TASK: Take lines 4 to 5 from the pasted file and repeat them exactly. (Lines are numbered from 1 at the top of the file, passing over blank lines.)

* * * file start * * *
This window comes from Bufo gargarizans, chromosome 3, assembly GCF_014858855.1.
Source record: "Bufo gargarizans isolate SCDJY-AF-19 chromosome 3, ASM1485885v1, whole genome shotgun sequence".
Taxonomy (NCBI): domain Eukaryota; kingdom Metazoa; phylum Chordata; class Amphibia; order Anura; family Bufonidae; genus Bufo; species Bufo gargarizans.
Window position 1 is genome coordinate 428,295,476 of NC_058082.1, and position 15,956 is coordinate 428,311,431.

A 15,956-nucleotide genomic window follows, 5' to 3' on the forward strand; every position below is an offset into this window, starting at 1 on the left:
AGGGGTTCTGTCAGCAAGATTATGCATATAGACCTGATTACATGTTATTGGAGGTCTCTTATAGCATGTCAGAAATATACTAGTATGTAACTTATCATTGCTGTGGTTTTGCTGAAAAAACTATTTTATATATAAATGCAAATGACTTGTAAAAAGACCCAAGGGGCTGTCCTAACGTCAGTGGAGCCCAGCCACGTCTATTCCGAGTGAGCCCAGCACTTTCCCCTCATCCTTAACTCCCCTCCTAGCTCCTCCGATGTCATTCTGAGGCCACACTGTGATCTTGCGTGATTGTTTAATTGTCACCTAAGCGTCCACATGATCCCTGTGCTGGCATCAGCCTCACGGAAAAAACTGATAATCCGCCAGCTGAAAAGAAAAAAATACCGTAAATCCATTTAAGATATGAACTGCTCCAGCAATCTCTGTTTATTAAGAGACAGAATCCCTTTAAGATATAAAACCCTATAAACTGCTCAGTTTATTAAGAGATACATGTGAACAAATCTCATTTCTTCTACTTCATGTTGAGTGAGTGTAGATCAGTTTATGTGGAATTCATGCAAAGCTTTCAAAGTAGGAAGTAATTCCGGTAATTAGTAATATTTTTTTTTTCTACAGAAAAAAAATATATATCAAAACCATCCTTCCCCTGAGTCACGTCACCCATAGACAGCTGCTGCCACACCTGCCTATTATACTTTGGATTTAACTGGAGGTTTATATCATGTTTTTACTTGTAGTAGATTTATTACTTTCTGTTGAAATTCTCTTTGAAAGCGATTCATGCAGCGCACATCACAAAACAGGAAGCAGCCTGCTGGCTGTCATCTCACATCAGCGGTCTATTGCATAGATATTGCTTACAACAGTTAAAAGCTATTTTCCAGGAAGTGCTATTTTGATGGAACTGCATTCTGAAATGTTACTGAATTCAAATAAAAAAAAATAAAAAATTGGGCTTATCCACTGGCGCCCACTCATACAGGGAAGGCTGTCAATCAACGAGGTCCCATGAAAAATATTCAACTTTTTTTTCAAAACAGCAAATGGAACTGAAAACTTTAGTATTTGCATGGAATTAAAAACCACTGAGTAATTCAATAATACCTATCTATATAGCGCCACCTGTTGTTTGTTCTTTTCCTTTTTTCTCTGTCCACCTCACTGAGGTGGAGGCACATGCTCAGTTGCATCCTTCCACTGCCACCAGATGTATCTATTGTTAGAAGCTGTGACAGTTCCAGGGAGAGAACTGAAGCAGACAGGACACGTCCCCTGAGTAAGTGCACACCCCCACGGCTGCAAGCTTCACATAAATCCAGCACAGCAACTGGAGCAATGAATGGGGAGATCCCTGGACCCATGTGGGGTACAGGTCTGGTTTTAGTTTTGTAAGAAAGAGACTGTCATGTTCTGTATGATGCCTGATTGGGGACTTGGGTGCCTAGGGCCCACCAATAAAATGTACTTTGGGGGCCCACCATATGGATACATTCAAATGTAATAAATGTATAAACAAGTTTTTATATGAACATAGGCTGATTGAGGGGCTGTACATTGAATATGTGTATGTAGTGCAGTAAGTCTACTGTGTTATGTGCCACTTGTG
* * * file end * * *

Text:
Window position 1 is genome coordinate 428,295,476 of NC_058082.1, and position 15,956 is coordinate 428,311,431.

A 15,956-nucleotide genomic window follows, 5' to 3' on the forward strand; every position below is an offset into this window, starting at 1 on the left: